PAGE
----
The state of Maryland failed to take steps to fix segregation in public higher education in violation of students' constitutional rights, a federal trial judge said Monday.
U.S. District Judge Catherine Blake found Maryland continued to allow traditionally white institutions to set up specialized academic programs already in place at historically black institutions. This created a "segregative effect" by discouraging non-black students from applying to the historically black schools, she said.
"The State offered no evidence that it has made any serious effort to address continuing historic duplication," the judge wrote. "Second, and even more troublingly, the State has failed to prevent additional unnecessary duplication, to the detriment of" historically black institutions, or HBIs.
Blake urged the parties to go to mediation to find a solution to the duplication problem, saying she would delay entering a judgment in the meantime. The Coalition for Equity and Excellence in Maryland Higher Education, a group made up of students and alumni of the state’s historically black institutions, sued the state in 2006.
Michael Jones, lead counsel for the coalition and a partner at Kirkland & Ellis, said in a statement that the plaintiffs were looking forward to coming up with solutions for the duplication issue. Blake said likely fixes would include transferring certain programs to historically black institutions.
"We expect that at the end of the process Maryland's HBIs will be shining examples of the possibilities at HBIs," Jones said. Co-lead plaintiffs' counsel was Jon Greenbaum, chief counsel of the Lawyers' Committee for Civil Rights Under Law.
A spokeswoman for Maryland Governor Martin O'Malley (D) said officials were reviewing the ruling and would consider mediation, although they disagreed with the judge's findings on duplication. "We are pleased, though not surprised, that the court recognized our commitment to provide access to quality public colleges and universities for all Marylanders," spokeswoman Samantha Kappalman said.
The coalition’s claims came down to three issues: first, whether the official missions of historically black institutions were more limited than traditionally white institutions; second, whether funding formulas put historically black institutions at a disadvantage; and finally, whether state policies led to unnecessary duplication of programs already in place at historically black institutions.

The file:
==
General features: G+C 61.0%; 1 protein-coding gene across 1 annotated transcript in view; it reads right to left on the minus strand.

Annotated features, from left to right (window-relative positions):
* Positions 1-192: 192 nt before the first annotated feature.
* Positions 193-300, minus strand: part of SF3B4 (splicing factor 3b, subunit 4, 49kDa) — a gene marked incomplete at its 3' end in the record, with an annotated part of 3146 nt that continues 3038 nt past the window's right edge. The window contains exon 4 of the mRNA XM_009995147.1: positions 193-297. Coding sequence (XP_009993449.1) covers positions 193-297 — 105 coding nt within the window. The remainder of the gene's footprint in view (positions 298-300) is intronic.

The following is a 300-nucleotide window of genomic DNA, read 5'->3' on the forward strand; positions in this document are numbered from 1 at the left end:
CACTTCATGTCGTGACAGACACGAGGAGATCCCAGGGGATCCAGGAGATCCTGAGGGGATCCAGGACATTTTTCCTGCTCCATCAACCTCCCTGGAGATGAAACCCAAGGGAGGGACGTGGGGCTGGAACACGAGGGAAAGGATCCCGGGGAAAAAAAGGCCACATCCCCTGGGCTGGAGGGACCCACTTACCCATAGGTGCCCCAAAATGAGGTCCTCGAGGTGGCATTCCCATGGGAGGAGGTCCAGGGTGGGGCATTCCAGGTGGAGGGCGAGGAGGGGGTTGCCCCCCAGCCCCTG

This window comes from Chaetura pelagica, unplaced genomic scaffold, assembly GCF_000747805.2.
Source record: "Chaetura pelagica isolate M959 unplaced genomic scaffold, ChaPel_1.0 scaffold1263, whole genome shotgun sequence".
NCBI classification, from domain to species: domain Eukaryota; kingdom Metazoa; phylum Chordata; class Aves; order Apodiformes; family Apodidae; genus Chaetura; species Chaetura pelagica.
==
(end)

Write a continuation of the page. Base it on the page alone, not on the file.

Blake held a six-week bench trial in January 2012 and heard oral arguments in October of that year.
In yesterday's opinion, Blake credited state officials with making progress in dismantling segregation that plagued the state's higher education institutions for decades. In 1969, the U.S. Department of Education designated Maryland as one of 10 states operating racially-segregated systems of education in violation of the Civil Rights Act.
However, the judge sided with the plaintiffs on the question of program duplication. At issue were programs outside core courses in the liberal arts, sciences and at the master's level and above; one example cited was a master's in business administration program. The coalition's expert found that 60 percent of noncore programs at historically black institutions in Maryland were unnecessarily duplicated, compared with 18 percent of noncore programs at historically white schools.
When historically black institutions have unique programs, the judge wrote, "they will be more empowered to attract a diverse student body." She found state officials failed to prove any educational justification for the duplicated programs.
Addressing the plaintiffs' other two claims, Blake said the coalition did not prove the state was responsible for more limited missions at historically black institutions or that the state had funding policies or practices that could be traced to the previous era of segregation.